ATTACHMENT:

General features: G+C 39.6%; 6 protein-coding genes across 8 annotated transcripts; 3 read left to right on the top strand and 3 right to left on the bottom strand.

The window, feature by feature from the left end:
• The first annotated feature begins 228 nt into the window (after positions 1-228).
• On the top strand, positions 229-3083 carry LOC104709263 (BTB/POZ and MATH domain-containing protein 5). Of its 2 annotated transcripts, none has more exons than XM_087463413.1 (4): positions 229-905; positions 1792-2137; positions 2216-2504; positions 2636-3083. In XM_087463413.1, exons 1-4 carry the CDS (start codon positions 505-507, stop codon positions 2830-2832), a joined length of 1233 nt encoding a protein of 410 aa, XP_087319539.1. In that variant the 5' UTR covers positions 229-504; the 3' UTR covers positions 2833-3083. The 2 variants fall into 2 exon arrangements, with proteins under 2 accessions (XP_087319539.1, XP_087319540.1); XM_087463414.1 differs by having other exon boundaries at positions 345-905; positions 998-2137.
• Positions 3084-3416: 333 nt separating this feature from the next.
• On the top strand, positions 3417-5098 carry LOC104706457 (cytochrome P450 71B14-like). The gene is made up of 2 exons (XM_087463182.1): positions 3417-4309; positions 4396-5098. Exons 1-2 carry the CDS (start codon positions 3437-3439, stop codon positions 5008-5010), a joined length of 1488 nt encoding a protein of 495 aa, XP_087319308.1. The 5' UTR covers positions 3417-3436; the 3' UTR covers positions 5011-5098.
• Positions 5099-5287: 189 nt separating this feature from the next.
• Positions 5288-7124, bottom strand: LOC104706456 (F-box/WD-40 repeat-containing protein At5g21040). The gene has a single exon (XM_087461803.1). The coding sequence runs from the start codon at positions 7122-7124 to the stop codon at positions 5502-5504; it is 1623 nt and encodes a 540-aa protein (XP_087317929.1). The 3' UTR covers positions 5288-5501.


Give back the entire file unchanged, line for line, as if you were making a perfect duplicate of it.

General features: G+C 39.6%; 6 protein-coding genes across 8 annotated transcripts; 3 read left to right on the top strand and 3 right to left on the bottom strand.

The window, feature by feature from the left end:
• The first annotated feature begins 228 nt into the window (after positions 1-228).
• On the top strand, positions 229-3083 carry LOC104709263 (BTB/POZ and MATH domain-containing protein 5). Of its 2 annotated transcripts, none has more exons than XM_087463413.1 (4): positions 229-905; positions 1792-2137; positions 2216-2504; positions 2636-3083. In XM_087463413.1, exons 1-4 carry the CDS (start codon positions 505-507, stop codon positions 2830-2832), a joined length of 1233 nt encoding a protein of 410 aa, XP_087319539.1. In that variant the 5' UTR covers positions 229-504; the 3' UTR covers positions 2833-3083. The 2 variants fall into 2 exon arrangements, with proteins under 2 accessions (XP_087319539.1, XP_087319540.1); XM_087463414.1 differs by having other exon boundaries at positions 345-905; positions 998-2137.
• Positions 3084-3416: 333 nt separating this feature from the next.
• On the top strand, positions 3417-5098 carry LOC104706457 (cytochrome P450 71B14-like). The gene is made up of 2 exons (XM_087463182.1): positions 3417-4309; positions 4396-5098. Exons 1-2 carry the CDS (start codon positions 3437-3439, stop codon positions 5008-5010), a joined length of 1488 nt encoding a protein of 495 aa, XP_087319308.1. The 5' UTR covers positions 3417-3436; the 3' UTR covers positions 5011-5098.
• Positions 5099-5287: 189 nt separating this feature from the next.
• Positions 5288-7124, bottom strand: LOC104706456 (F-box/WD-40 repeat-containing protein At5g21040). The gene has a single exon (XM_087461803.1). The coding sequence runs from the start codon at positions 7122-7124 to the stop codon at positions 5502-5504; it is 1623 nt and encodes a 540-aa protein (XP_087317929.1). The 3' UTR covers positions 5288-5501.